You have skipped the navigation, tab for page content
Morton departs QRL after tenure of sustained growth

Like many kids growing up in country NSW, Troy Morton wanted to play rugby league for the Blues.

He attended school at Trinity College Lismore and represented NSW Combined Colleges in 1988, playing in the forwards.

"I always wanted to be a rugby league player, I played for NSW schoolboys and all that stuff," he said after calling full-time on 21 years working for the Queensland Rugby League in a number of key roles.

"I had some trials with a few clubs but never really kicked on, maybe because I wasn't a big fan of training to be honest."

Morton's father Danny was a handy footballer and represented NSW Country in 1974 in the days of the City-Country clashes.

He would hire a minibus and make the five-hour round-trip from Lismore to Lang Park with the town's local junior rugby league team who would sit on the old hill and watch Origin games, cheering for the Blues.

Morton could never have imagined that some years later, he would return to the iconic stadium, since re-named Suncorp Stadium, and play a major role behind the scenes with helping develop and grow the game throughout Queensland.

He refuses to take one ounce of credit for the success of Queensland's champion Origin side, insisting his contributions were mostly "off-field stuff" aimed more at grassroots level.

But when the 48-year-old walked out through the sliding doors of the QRL's impressive new Milton headquarters in Castlemaine Street completing his long tenure, he did so satisfied and pleased with some of the programs and initiatives he'd helped implement.

Morton also played his part as commercial manager in helping to secure sponsorships which drive Queensland's pride and joy on the field through deals worth a head-turning $32 million, and the promise of more to come in the next few years.

When Morton graduated from high school he planned on being a school teacher until he discovered a new course at Lismore University – a Business Degree in Tourism.

"I gave that a go but I couldn't see myself working in hospitality and tourism my whole life so I went to back to Uni again and did an MBA in Sport and Marketing.

Morton broke into rugby league as the first CEO of Brothers League's club during the inaugural year of the now Intrust Super Cup before applying for the job as a Division Manager with the QRL.

He spent the next 10 years looking after the Southern Division (Gold Coast and Ipswich) developing a number of new junior clubs including Canungra, Robina, Jimboomba and Springfield, most of them which are still going strong with senior teams.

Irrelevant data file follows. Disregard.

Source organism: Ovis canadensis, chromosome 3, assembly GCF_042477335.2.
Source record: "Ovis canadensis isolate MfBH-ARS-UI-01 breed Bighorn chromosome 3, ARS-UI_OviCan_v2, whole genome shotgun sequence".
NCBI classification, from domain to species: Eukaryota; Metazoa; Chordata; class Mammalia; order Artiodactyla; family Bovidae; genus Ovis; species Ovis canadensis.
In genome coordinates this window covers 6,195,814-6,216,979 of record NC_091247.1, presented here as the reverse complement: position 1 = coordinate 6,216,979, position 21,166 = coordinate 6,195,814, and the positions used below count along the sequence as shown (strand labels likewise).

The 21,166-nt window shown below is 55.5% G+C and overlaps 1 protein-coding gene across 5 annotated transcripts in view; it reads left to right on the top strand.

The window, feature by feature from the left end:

"We'd get grants from the QRL to build a lot of new clubs from scratch. We had a process, we'd appoint a committee and then use former players to attract young kids to play," he said.

Morton also co-launched the QRL's Administration Conference which rewards volunteers and others for the work they do and time they give to rugby league.

"I started that more than 15 years ago with the help of current QRL Chairman Peter Betros and it has been a big success.

"Initially it was just for the Division managers and staff but it grew into a reward for the volunteers and a way to help educate them at the same time.

With Government grants and QRL funding, we provide free accommodation to the conference which attracts over 500 people, mostly club volunteers throughout the state.

"We had NSW people and people from others sports attending it so it must have been successful."

Along the way, Morton helped set up the ARL Masters while in his early years he conducted a number of studies and presented papers on "Suicide and Depressive Disorders" and the impact the introduction of an Under-20s competition would have in Queensland.

Ironically, his findings suggested such a competition would lower the age of rejection on young players.

"We were basically be going to be telling these kids that by the age of 21, they were either good enough or they weren't basically," said Morton.

"I was a good recruitment tool and kept kids in our game who may have drifted off to other sports.

"But it some ways it also put a line in the sand and said to them if you haven't made it by now, you are no chance."

Morton said the pathways for young players had opened up again with the Intrust Super Cup with more and more talented young players taking the next step into the NRL.

But perhaps the most satisfying and rewarding achievement for Morton was his successful push for the QRL to run its own Digital Department.

"I pushed it and made it happen," he said, clearly proud of its rapid growth with fans.

"When we took back control of the Queensland Maroons Facebook page off the NRL, we had 61,000 followers.

"Now we have over 1.3 million followers across a growing number of social media accounts.

"The digital department has grown quickly and is now the main communication channel for the game.

"It's been huge because the game has to be connected to the people and that is the medium people use these days."